Sep. 27, 2016

64. Shoshone Ice Cave

If the heat of the summer starts to get to you then I suggest you make a quick trip to Shoshone Ice Caves and cool down. Who would have thought you would find ice OUTSIDE during an Idaho Summer?! I didn’t believe it, but headed to Shoshone anyway to check it out. When I first pulled up I thought I was in the wrong place. I was greeted by a large green dinosaur and a super tall Indian. These were, of course, statues but gave the impression of the typical 1960s tour trap. I thought about retreating but couldn’t because who doesn’t want their picture with a large green dinosaur. Right?!

After pictures I wandered into one of the side buildings that was full of memorabilia and information on the Ice Cave. It was at this point that my interest was peaked and I decided to travel down into the cave. I met some really nice people who had also made the long trip out. Together we headed down into the ice.

One thing this place is blessed with are truly passionate tour guides. My tour guide and her husband spend the summer out here in the middle of nowhere giving us travelers tours because they love it! And they know a lot about it. The cave is actually a lava tube that is 1,000 ft long and varies between 8 and 30 ft in height. Apparently in the 1880s a boy out searching for lost goat stumbled upon the cave. He had to squish his body in the extremely tiny opening. Why he did that I have no idea, but he found he was blocked from entering the cave by ice. After he told his father about it they decided to cash in on this strange find and began hauling blocks of ice into the nearby town of Shoshone. The saloons loved it! It kept their beer cold all summer. The town gained a reputation as the only place for hundreds of miles you could buy an ice cold beer.

However, after news of this great ice source got out the government wanted it and they claimed the caves as national land. Then in the mid 1930s they decided the cave need to be developed further to take advantage of its icy resources. Well that didn’t work! By the 1940s all the ice was gone, the government was gone and the cave was nothing but a dumping ground and a high school hangout.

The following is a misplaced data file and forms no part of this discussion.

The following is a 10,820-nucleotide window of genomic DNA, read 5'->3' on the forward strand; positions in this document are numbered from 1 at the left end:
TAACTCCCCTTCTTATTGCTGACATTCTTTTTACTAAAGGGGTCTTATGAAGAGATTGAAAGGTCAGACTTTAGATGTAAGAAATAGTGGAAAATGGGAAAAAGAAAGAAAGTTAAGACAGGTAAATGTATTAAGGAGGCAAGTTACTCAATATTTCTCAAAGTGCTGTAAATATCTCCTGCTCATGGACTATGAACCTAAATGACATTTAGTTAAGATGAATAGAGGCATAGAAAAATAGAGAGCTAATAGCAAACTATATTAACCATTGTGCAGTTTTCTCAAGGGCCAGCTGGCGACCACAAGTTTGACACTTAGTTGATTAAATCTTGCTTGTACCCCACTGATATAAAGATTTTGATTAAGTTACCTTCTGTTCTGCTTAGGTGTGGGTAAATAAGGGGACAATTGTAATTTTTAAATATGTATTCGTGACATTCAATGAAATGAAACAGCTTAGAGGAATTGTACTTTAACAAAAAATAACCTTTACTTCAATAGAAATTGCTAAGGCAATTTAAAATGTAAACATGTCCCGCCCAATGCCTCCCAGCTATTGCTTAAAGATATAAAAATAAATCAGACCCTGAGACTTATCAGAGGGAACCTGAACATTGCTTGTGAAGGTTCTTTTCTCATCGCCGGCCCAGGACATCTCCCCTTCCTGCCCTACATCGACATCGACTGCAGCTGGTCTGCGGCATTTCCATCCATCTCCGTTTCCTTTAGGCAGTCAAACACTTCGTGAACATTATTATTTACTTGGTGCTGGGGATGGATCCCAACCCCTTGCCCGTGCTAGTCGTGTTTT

Russell Robinson was an Idaho Veteran who had just returned from the war. He decided he could bring back the ice and worked out a lease arrangement with government. By 1962 it was well back on the path to restoration and building up ice. The Robinson family has passed the responsibility for the cave down through the generations and each year another layer of ice is restored. Way to go Robinsons!!

Location: 1561 N. Hwy 75. Shoshone, Idaho. 208-886-2058.
Take I-84 out of Boise towards Mountain Home/Twin Falls about 86 miles. Take exit 141 and follow US-26 about 27 miles. Take a left onto ID-75 for another 17 miles. There are plenty of signs and you will find the turn off on the left. It is an unpaved road that is well kept and goes back about ½ mile to the buildings. Enter the shop to get set up for the tour.

Hours: The season for the Ice Caves is May 1st thru September 30th. They are open 7 days a week during the season. Hours are from 10 to 6 with the last tour at 5.

Cost: Adults $10 / Senior (over 62) and Military $8 / Children 4-12 $6 / Under 3 Free
Group rates are available.

Lodging: Shoshone is only 16 miles away and you will find many of hotel/motel and RV parking opportunities there.
Camping: Just past the Ice Caves is a camping and recreational area called Magic Reservoir. There is none semi-developed recreation sites with toilet facilities, picnic tables and boat access to the reservoir. It’s a great place to go swimming, boating and fishing.

Dining: There are picnic facilities at the Ice Caves and further up the road at Magic Reservoir.
There are also many restaurants in Shoshone but nothing any closer.

Special Notes: The tour involves a ¾ miles hike with 160 stairs total going down and coming back up. There is no stroller or wheelchair access. Bring a jacket! It is cold. They do not allow animals except service dogs.

The entry into the cave is very narrow so if you are claustrophobic keep that in mind. It used to be a trend to throw pennies into the ice water when you walked into the cave, however, they are trying to stop people from doing that because the metal of the pennies is a heat conductor and is actually melting the ice. So, don’t throw pennies! Just fake it and make a wish.